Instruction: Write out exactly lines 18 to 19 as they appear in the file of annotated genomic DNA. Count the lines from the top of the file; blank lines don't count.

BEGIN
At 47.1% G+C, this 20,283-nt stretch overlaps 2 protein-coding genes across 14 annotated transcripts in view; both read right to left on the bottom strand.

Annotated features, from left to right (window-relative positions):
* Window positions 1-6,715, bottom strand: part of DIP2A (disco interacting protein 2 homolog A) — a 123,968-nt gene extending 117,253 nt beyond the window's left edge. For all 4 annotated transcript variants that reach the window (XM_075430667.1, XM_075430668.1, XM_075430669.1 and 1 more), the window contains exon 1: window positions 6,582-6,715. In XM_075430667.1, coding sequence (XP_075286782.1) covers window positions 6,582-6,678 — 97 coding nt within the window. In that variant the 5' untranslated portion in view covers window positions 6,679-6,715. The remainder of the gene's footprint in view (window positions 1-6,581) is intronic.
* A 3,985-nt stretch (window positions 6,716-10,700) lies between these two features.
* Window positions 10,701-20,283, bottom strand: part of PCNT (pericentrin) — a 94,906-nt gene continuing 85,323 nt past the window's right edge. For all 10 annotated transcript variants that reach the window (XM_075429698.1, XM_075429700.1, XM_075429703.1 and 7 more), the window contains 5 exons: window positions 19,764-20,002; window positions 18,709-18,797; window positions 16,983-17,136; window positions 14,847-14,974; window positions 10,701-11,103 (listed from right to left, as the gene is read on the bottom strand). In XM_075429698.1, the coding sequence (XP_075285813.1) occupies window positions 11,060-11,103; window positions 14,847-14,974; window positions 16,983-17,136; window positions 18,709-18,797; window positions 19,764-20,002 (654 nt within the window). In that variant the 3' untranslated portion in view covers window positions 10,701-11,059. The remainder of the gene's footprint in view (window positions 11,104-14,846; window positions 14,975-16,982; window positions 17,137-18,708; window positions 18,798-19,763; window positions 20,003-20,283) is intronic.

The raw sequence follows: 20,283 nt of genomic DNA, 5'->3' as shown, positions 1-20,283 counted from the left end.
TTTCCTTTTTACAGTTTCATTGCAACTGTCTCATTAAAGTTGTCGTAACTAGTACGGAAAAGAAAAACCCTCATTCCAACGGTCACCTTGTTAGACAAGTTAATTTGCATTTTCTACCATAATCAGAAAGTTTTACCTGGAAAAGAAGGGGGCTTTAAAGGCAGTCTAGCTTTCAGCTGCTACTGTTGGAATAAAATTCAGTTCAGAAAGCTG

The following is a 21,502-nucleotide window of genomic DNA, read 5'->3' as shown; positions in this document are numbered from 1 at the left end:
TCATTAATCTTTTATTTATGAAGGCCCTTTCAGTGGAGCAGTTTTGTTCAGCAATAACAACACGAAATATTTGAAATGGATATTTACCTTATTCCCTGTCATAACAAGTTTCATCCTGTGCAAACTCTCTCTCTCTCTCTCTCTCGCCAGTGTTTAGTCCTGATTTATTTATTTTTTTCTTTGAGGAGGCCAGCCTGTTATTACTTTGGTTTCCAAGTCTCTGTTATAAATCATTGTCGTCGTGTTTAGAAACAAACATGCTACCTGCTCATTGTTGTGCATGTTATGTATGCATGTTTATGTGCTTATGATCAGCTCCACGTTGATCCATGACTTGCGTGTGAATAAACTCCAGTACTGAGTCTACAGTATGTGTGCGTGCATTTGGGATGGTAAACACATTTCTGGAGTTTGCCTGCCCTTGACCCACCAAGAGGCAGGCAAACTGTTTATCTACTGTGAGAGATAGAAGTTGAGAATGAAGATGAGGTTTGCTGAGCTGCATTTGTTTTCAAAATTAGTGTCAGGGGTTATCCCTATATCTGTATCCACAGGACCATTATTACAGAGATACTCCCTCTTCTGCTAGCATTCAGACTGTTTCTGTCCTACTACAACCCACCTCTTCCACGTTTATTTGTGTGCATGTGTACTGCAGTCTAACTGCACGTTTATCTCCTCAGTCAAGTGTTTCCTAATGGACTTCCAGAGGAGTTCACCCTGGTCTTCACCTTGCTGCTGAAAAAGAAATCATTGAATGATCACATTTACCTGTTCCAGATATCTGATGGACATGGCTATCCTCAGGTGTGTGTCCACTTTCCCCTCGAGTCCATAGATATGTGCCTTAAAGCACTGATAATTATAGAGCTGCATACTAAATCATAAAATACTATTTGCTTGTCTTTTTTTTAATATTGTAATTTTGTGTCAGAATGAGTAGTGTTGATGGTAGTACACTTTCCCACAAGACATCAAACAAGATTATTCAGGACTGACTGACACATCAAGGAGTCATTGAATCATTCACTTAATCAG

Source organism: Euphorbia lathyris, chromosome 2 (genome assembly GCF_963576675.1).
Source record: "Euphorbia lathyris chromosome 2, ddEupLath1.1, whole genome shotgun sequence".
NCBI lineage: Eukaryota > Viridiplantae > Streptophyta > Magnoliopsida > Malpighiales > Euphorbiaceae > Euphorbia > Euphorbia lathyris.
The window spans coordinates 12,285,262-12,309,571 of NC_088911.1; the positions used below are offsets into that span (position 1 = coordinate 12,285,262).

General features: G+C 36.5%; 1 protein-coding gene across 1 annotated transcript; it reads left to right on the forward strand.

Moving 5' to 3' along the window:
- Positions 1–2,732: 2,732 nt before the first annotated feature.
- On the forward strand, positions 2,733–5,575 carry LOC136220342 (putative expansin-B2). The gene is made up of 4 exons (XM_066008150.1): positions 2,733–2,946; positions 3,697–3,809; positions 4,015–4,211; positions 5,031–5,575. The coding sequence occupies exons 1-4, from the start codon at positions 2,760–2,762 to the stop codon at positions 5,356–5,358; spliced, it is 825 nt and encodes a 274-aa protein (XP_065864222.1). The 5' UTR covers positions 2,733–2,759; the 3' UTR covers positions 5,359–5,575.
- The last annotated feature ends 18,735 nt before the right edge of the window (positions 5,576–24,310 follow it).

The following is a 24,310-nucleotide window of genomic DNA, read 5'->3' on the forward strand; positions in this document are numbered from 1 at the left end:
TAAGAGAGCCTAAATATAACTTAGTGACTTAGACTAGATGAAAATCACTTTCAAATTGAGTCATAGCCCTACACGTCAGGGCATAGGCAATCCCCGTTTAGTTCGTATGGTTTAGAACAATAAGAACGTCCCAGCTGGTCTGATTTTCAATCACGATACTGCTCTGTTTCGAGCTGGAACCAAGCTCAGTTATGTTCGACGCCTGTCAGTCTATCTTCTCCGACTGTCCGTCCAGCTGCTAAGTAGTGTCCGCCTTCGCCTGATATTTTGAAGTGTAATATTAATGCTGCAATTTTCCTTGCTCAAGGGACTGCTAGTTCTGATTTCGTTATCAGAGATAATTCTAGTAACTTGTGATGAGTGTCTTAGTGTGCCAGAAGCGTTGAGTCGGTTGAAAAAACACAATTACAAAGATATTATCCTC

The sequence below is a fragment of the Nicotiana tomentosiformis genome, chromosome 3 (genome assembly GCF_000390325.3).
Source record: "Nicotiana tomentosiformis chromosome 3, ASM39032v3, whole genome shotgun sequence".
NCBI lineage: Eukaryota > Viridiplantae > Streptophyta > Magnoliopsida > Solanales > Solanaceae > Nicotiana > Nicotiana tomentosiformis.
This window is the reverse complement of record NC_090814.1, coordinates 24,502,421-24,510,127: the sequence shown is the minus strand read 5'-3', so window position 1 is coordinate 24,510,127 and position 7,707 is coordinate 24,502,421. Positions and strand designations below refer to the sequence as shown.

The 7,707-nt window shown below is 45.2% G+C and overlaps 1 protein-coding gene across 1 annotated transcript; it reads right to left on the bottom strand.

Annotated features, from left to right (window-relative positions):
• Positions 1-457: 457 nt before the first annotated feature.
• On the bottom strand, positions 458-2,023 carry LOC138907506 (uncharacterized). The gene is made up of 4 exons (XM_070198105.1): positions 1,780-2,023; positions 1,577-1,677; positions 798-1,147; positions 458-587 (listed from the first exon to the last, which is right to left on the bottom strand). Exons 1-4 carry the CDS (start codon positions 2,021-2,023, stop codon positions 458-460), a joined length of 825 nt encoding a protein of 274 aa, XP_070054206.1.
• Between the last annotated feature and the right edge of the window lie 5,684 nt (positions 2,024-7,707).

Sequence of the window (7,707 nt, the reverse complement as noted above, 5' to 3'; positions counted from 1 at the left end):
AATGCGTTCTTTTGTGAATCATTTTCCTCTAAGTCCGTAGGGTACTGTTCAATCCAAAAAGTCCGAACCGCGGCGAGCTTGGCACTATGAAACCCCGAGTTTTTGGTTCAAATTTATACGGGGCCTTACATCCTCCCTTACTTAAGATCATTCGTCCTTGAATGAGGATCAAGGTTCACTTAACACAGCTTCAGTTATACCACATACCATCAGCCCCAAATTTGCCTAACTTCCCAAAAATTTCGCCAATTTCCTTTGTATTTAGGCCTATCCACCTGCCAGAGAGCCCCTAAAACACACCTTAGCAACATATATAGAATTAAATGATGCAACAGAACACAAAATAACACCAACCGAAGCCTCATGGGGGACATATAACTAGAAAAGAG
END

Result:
- The last annotated feature ends 18,735 nt before the right edge of the window (positions 5,576–24,310 follow it).

The following is a 24,310-nucleotide window of genomic DNA, read 5'->3' on the forward strand; positions in this document are numbered from 1 at the left end: